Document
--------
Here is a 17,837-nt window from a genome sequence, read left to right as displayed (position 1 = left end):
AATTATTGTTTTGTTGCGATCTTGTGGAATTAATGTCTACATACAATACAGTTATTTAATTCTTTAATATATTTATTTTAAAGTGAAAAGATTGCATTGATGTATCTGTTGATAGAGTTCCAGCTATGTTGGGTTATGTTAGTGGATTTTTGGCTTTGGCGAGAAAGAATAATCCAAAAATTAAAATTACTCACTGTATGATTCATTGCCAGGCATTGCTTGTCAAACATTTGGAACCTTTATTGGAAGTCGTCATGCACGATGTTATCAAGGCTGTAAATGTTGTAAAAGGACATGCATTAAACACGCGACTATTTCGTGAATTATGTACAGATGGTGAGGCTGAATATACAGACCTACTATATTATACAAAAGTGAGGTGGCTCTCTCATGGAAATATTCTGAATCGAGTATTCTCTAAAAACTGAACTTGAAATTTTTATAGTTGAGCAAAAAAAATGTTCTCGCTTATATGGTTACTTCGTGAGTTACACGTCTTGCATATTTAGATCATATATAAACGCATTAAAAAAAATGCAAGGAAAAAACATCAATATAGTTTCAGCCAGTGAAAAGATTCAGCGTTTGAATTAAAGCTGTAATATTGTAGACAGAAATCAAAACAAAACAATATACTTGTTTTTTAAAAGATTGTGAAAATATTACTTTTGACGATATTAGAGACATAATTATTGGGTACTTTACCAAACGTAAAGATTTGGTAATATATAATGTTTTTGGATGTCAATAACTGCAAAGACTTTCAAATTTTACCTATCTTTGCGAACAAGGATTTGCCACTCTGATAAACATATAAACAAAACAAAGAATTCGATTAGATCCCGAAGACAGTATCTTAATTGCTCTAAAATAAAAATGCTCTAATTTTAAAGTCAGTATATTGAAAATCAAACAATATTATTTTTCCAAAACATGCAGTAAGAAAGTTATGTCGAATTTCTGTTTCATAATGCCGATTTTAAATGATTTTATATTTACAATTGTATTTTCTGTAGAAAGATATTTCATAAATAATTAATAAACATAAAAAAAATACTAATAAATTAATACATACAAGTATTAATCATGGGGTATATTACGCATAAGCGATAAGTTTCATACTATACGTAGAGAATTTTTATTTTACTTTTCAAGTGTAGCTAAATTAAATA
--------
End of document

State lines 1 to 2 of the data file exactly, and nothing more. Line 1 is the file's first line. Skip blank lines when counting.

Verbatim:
Here is a 17,837-nt window from a genome sequence, read left to right as displayed (position 1 = left end):
AATTATTGTTTTGTTGCGATCTTGTGGAATTAATGTCTACATACAATACAGTTATTTAATTCTTTAATATATTTATTTTAAAGTGAAAAGATTGCATTGATGTATCTGTTGATAGAGTTCCAGCTATGTTGGGTTATGTTAGTGGATTTTTGGCTTTGGCGAGAAAGAATAATCCAAAAATTAAAATTACTCACTGTATGATTCATTGCCAGGCATTGCTTGTCAAACATTTGGAACCTTTATTGGAAGTCGTCATGCACGATGTTATCAAGGCTGTAAATGTTGTAAAAGGACATGCATTAAACACGCGACTATTTCGTGAATTATGTACAGATGGTGAGGCTGAATATACAGACCTACTATATTATACAAAAGTGAGGTGGCTCTCTCATGGAAATATTCTGAATCGAGTATTCTCTAAAAACTGAACTTGAAATTTTTATAGTTGAGCAAAAAAAATGTTCTCGCTTATATGGTTACTTCGTGAGTTACACGTCTTGCATATTTAGATCATATATAAACGCATTAAAAAAAATGCAAGGAAAAAACATCAATATAGTTTCAGCCAGTGAAAAGATTCAGCGTTTGAATTAAAGCTGTAATATTGTAGACAGAAATCAAAACAAAACAATATACTTGTTTTTTAAAAGATTGTGAAAATATTACTTTTGACGATATTAGAGACATAATTATTGGGTACTTTACCAAACGTAAAGATTTGGTAATATATAATGTTTTTGGATGTCAATAACTGCAAAGACTTTCAAATTTTACCTATCTTTGCGAACAAGGATTTGCCACTCTGATAAACATATAAACAAAACAAAGAATTCGATTAGATCCCGAAGACAGTATCTTAATTGCTCTAAAATAAAAATGCTCTAATTTTAAAGTCAGTATATTGAAAATCAAACAATATTATTTTTCCAAAACATGCAGTAAGAAAGTTATGTCGAATTTCTGTTTCATAATGCCGATTTTAAATGATTTTATATTTACAATTGTATTTTCTGTAGAAAGATATTTCATAAATAATTAATAAACATAAAAAAAATACTAATAAATTAATACATACAAGTATTAATCATGGGGTATATTACGCATAAGCGATAAGTTTCATACTATACGTAGAGAATTTTTATTTTACTTTTCAAGTGTAGCTAAATTAAATA